• Google Pay Now I.D.'s Apps With Ads
    Google Pay will now note if an app contains advertisements. ‘This label will now appear alongside the existing designation which indicates if an app offers in-app purchases,” TechCrunch reports. “The change could impact existing developers who monetize with ads, as it will help customers avoid apps that use ad-supported business models.”
  • Samsung Reports Healthy First Quarter
    Samsung reports that revenue for the first calendar quarter was up year-on-year, as was profit. “Samsung’s current product mix all contributed to the growth,” Forbes reports. “Its semiconductor business saw more efficient sales of value-added products, while the display business saw a drop in earnings due to the transition of many partners from LCD to OLED panels.”
  • Mobile Phones Sold In India Will Soon Require 'Panic Button'
    By next year, all new mobile phones sold in India will need to have a panic button that lets users make emergency calls, Mashable reports. “Further, in-built GPS navigation will be mandatory for all phones from 2018,” it writes. “The new rules were announced by India's telecom ministry to improve safety for women.”
  • Apple Reporting 10% Sales Decline?
    After more than a decade of remarkable growth, Apple is expected to report a 10% decline in annual sales growth, later today. That’s according to Re/code, citing analysts. “Apple’s incredible growth streak is expected to officially come to an end today … when the company reports its second-quarter results after the market close.”
  • Nokia Buys Connected-Device Company Withings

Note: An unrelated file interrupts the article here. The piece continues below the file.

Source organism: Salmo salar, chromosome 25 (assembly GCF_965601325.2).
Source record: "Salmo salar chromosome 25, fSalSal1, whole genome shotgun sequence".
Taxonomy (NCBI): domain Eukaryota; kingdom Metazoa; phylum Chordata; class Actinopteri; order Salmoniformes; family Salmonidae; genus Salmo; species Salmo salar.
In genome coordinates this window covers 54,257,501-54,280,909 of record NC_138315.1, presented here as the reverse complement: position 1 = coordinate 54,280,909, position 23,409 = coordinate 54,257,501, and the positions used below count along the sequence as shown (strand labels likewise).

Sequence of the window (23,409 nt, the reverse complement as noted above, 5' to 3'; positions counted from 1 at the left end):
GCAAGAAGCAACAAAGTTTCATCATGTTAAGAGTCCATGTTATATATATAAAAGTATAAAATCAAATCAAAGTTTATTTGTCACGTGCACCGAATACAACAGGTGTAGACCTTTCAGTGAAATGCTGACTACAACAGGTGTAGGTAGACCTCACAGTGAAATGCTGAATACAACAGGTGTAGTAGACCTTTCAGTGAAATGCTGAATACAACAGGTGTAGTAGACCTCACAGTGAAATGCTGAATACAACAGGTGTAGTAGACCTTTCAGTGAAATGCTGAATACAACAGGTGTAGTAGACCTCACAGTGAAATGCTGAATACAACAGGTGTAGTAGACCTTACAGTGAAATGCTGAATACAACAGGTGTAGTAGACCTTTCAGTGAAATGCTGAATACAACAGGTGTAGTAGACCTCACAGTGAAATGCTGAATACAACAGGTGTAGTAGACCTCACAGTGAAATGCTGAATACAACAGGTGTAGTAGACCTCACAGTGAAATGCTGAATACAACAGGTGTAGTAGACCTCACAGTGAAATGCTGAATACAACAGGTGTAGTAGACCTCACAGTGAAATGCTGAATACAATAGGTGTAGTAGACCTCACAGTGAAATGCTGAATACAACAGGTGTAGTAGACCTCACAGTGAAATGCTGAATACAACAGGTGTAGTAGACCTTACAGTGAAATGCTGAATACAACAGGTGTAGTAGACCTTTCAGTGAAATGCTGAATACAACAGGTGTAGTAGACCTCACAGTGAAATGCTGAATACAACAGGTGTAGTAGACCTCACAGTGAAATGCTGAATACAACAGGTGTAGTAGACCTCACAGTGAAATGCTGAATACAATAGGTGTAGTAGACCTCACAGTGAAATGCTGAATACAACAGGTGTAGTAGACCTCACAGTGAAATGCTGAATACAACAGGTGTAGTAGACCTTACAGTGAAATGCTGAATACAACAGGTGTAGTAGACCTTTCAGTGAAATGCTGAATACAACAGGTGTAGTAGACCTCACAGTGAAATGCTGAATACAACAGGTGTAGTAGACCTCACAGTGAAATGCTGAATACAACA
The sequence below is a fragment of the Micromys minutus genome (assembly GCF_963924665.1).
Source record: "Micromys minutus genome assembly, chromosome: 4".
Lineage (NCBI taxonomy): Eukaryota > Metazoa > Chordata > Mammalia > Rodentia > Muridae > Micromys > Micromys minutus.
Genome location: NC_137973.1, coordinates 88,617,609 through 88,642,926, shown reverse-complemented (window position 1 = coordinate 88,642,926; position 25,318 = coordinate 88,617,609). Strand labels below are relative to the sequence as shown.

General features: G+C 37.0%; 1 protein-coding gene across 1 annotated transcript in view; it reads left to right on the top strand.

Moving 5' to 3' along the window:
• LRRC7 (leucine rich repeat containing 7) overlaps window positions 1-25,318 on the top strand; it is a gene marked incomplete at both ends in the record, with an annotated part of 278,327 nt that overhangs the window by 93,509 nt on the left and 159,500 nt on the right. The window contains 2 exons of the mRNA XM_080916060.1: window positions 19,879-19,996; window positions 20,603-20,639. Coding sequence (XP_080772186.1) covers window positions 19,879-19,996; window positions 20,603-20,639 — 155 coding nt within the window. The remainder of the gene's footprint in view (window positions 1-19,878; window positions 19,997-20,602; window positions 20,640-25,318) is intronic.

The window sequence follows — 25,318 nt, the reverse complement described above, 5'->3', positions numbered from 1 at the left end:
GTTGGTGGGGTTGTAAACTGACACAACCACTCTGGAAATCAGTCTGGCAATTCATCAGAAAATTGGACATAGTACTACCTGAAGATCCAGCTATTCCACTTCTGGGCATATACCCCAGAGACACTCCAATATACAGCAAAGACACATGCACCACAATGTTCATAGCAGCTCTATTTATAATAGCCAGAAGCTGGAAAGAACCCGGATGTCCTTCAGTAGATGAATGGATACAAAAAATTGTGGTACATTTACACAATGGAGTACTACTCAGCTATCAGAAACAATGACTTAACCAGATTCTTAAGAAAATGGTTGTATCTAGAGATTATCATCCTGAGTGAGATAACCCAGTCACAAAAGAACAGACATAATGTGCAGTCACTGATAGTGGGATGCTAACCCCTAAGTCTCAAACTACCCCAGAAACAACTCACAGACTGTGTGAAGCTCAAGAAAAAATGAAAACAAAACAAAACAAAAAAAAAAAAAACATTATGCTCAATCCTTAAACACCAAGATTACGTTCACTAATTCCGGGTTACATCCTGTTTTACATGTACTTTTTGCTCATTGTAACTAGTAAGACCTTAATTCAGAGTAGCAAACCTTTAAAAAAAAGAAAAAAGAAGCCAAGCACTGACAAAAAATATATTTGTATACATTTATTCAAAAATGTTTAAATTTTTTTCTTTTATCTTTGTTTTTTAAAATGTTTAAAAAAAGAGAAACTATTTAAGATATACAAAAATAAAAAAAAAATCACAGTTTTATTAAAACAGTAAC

Trying to regain its digital footing, Nokia is buying Withings -- a French startup that makes connected health products from fitness bands to sleep-trackers. The deal is costing Nokia about $192 million, Venture Beat reports. “Withings suite of products will be added to the Nokia Technologies arm, which signals an interesting new direction for a company once synonymous with mobile phones.”
  • Apple Shooting For Cell-Connectivity With Next Watch
    Apple is hoping to add cell-network connectivity and a faster processor to its next-generation Watch, sources tell The Wall Street Journal. The news comes amid a general sense that the product hasn’t lived up to expectations. Yet, as The Journal notes, its sales numbers have been pretty solid.
  • Is China Cooling To Apple?
    Apple appears to be falling out of favor with Chinese regulators. “Last week, Apple’s iBooks Store and iTunes Movies were shut down in China, just six months after they were started there,” The New York Times reports. “A regulator, the State Administration of Press, Publication, Radio, Film and Television, asserted its authority and demanded the closings.”
  • Apple Hires Top Tesla Engineer
    Apple has hired Chris Porritt -- former Tesla Vice President of Vehicle Engineering and former Aston Martin Chief Engineer -- to work on “special projects,” Electrek reports. Oh, and, “‘Special projects’ is where Apple’s Titan car project lives,” it notes. Apple’s electric car program is named ‘Project Titan.’
  • Intel Cutting 11% Of Workforce
    Adjusting to a fifth year of declines in the personal-computer market, Intel plans to cut 12,000 jobs, or 11% of its workforce. “The world’s biggest maker of semiconductors said it’s shifting focus to higher-growth areas, such as chips for data center machines and Internet-connected devices,” Bloomberg reports. “Intel also posted disappointing first-quarter revenue.”
  • EU Slaps Google With Antitrust Charges Over Android
    The European Union has charged Google with abusing the dominant position of its Android mobile operating system. “European Union antitrust regulators said that by requiring mobile phone manufacturers to pre-install Google Search and the Google Chrome browser, the U.S. company was denying consumers a wider choice of mobile apps and stifling innovation,” Reuters reports.
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